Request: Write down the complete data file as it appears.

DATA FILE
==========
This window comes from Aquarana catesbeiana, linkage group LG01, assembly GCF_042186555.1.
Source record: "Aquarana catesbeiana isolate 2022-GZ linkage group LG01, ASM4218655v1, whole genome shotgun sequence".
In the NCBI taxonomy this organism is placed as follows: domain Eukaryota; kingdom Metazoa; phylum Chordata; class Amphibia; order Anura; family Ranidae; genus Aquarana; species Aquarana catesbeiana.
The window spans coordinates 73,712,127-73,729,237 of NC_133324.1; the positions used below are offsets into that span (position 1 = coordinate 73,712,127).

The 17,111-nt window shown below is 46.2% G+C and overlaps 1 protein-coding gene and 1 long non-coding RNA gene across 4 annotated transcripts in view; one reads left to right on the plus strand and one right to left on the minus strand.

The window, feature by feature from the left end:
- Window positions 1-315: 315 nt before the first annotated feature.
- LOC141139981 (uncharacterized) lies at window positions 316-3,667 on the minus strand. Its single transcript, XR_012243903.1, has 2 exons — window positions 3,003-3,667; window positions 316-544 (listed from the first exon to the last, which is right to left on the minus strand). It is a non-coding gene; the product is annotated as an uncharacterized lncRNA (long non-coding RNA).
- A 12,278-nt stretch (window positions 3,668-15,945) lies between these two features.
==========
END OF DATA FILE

This window comes from Aquarana catesbeiana, linkage group LG01, assembly GCF_042186555.1.
Source record: "Aquarana catesbeiana isolate 2022-GZ linkage group LG01, ASM4218655v1, whole genome shotgun sequence".
In the NCBI taxonomy this organism is placed as follows: domain Eukaryota; kingdom Metazoa; phylum Chordata; class Amphibia; order Anura; family Ranidae; genus Aquarana; species Aquarana catesbeiana.
The window spans coordinates 73,712,127-73,729,237 of NC_133324.1; the positions used below are offsets into that span (position 1 = coordinate 73,712,127).

The 17,111-nt window shown below is 46.2% G+C and overlaps 1 protein-coding gene and 1 long non-coding RNA gene across 4 annotated transcripts in view; one reads left to right on the plus strand and one right to left on the minus strand.

The window, feature by feature from the left end:
- Window positions 1-315: 315 nt before the first annotated feature.
- LOC141139981 (uncharacterized) lies at window positions 316-3,667 on the minus strand. Its single transcript, XR_012243903.1, has 2 exons — window positions 3,003-3,667; window positions 316-544 (listed from the first exon to the last, which is right to left on the minus strand). It is a non-coding gene; the product is annotated as an uncharacterized lncRNA (long non-coding RNA).
- A 12,278-nt stretch (window positions 3,668-15,945) lies between these two features.